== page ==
- Wear clean, loose fitting clothing – preferably something like cotton. The last thing you want is to chafe, open up the wound or irritate the scar. If you had an open procedure this can be a challenge because your wound is going to be exactly where your zip would be on your trousers. I got around this by either wearing dresses or loose, soft leggings. Be aware of fastening and zips, rough fabrics and avoid anything that fits too tightly. If you want to heal better, let your body do its job and don’t make its job harder! Get naked if you can bear it (bare it!) and get plenty of fresh air around your scar.
- Get plenty of good quality protein. You need this because collagen is what helps knit your wound back together. You will probably need 2-3 times the normal amount of protein initially – think like a body builder. This means eating things like chicken, fish, eggs and beans. If you’re having problem with solids or digesting these type of foods, try mixing whey protein mix with soy or almond milk and make a smoothie.
- Get enough vitamins. Start eating vitamin rich foods such as berries, avocados, carrots, sweet potatoes, dark green vegetables, bell peppers, cabbage, cauliflower and so on. These will provide you with a mixture of vitamins you need to heal. eg anthocyanidins, which improve capillary integrity and stabilize collagen; beta carotene, which your body converts to Vitamin A and is essential for repairing tissue; vitamins C and E, also essential for wound healing. If you’re having trouble getting enough fruit and vegetables in your diet talk to your doctor about supplementation.
- Get enough minerals. You need zinc to heal and boost your immune system, so ensure you include zinc-rich foods such as nuts and seeds and red meat.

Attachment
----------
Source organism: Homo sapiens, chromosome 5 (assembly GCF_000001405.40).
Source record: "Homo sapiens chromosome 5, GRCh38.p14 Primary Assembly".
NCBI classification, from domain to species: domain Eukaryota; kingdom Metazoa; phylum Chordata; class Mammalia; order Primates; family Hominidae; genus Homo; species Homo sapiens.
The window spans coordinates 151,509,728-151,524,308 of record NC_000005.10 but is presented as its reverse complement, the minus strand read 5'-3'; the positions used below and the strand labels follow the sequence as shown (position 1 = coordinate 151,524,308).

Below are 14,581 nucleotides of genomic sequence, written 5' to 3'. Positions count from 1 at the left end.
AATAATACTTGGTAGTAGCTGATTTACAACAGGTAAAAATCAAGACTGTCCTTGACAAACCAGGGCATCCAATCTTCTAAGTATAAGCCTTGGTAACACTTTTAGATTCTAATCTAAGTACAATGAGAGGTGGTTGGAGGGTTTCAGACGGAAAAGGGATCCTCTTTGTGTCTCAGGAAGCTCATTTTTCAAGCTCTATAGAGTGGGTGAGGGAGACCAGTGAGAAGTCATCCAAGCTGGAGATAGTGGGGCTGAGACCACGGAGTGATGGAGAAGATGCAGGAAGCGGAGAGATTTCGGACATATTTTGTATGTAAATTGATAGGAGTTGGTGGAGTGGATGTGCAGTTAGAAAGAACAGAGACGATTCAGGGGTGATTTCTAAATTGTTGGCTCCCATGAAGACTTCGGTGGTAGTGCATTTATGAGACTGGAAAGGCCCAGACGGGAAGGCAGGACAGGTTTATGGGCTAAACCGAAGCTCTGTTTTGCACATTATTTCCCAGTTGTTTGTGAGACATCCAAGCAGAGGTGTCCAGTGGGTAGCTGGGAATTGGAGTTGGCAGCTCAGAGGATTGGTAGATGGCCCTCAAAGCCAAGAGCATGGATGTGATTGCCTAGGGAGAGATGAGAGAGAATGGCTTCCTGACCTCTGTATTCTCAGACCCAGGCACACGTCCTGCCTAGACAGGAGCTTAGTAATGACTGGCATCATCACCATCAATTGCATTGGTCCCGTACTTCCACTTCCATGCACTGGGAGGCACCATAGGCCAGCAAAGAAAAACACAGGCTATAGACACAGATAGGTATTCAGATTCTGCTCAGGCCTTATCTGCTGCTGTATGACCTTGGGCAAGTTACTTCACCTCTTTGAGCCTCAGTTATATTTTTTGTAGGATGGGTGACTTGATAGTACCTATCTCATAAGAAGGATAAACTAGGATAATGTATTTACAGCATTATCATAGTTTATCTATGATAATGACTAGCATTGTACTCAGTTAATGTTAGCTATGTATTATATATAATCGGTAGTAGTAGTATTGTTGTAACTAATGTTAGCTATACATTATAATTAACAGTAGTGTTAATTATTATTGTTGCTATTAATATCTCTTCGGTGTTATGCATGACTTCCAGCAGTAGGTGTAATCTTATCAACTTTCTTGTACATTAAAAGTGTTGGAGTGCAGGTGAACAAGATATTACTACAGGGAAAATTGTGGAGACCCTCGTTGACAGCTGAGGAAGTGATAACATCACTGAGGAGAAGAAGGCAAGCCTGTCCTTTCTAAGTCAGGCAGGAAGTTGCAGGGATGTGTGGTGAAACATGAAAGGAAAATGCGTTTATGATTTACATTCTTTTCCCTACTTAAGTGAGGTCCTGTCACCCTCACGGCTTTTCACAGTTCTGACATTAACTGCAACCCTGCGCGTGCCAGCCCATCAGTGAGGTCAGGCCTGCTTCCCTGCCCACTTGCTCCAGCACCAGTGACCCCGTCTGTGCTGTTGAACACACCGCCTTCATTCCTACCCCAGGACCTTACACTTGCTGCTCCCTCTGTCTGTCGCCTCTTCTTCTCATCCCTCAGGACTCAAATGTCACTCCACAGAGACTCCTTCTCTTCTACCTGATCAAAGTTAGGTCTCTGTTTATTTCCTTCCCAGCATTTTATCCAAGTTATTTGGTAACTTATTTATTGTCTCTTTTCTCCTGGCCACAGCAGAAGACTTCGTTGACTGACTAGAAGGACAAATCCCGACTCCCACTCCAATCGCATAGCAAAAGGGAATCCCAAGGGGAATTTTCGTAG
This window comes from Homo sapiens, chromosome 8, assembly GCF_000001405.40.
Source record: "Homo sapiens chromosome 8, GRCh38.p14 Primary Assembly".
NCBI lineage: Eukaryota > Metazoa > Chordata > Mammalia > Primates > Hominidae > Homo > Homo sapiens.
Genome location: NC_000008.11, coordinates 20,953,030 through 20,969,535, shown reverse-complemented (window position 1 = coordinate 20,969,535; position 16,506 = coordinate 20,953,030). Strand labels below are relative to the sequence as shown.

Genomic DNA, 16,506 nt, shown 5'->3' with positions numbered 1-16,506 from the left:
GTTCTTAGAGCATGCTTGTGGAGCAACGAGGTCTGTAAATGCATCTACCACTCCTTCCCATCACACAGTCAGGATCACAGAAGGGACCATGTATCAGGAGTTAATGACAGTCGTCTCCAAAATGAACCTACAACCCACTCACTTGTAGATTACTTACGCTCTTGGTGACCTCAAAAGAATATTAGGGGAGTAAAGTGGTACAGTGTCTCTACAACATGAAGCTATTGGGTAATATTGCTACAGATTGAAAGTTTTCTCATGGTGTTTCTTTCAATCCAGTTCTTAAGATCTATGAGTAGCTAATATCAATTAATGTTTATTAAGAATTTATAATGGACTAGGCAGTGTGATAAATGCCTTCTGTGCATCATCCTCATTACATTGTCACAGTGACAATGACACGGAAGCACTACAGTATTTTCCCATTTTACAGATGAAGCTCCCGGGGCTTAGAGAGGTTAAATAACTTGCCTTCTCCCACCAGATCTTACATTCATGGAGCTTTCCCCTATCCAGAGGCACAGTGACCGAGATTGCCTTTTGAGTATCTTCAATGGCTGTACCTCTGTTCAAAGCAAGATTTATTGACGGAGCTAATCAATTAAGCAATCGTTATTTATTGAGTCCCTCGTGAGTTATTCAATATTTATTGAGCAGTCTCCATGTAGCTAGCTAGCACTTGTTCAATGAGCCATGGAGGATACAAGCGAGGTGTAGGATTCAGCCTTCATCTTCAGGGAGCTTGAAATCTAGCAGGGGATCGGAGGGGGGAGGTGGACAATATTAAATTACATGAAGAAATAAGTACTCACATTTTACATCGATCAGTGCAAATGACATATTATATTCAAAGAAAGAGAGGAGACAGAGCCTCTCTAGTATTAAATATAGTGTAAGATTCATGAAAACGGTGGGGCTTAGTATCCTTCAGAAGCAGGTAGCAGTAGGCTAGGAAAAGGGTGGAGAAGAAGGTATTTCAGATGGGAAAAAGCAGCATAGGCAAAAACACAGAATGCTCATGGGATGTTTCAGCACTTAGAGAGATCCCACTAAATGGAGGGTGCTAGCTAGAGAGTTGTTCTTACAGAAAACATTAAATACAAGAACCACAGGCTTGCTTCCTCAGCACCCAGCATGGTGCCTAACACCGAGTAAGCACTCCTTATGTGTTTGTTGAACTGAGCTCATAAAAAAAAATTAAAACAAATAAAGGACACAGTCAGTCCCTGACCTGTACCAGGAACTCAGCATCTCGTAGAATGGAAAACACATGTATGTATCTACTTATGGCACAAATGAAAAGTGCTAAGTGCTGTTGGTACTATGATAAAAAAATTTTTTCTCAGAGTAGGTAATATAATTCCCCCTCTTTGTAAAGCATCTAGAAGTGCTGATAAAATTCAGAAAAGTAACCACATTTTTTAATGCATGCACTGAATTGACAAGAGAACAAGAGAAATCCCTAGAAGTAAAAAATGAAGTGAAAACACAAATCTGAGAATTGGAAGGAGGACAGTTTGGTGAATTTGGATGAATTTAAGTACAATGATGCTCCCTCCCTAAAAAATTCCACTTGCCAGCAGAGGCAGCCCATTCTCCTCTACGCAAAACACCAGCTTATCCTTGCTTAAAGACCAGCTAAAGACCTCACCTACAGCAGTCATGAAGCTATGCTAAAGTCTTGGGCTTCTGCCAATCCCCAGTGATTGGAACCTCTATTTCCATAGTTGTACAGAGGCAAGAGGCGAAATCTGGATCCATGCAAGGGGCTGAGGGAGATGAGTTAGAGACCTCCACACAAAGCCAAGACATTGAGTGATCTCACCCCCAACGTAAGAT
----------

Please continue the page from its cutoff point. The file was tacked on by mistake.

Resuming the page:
- Pineapple and Papaya are extra good for reducing swelling and inflammation.
- Gently massage your scar with a moisturising cream. My surgeon and colorectal team tell me that their patients have lots of different favourite creams for this – coconut oil, vitamin E creams, and various brand name creams. I was told that what matters most is to regularly and gently massage the scar once it has healed to help stop it going hard. I used coconut oil because it also has antibacterial properties and it worked really well.
- Keep an eye out for infections. If your wound isn’t closed in a week or so then that’s not normal. Any sign of reddening, heat, smells, pus. dampness or pain and get yourself to a doctor to get it checked out.
One hint is to use home-made smoothies to get the nutrition you need. Use soy or almond milk and add berries, bananas, and so on. Try small amounts to begin with and add more as your colon adjusts.
And remember, if after six months to a year you’re unhappy about your scar then go back and talk to your GP. There are things they can prescribe or offer. They can also help you understand whether the way you see your scar is objective, because sometimes we see things as worse than others. Or it could be that the scar has become a focus for a touch of cancer depression. This, by the way, is also entirely normal and your GP can help you with this as well. Find out more about how I coped with my feelings after surgery in my next post.
Anything I’ve forgotten? Any hints and tips of your own to aid wound healing and reduce scarring?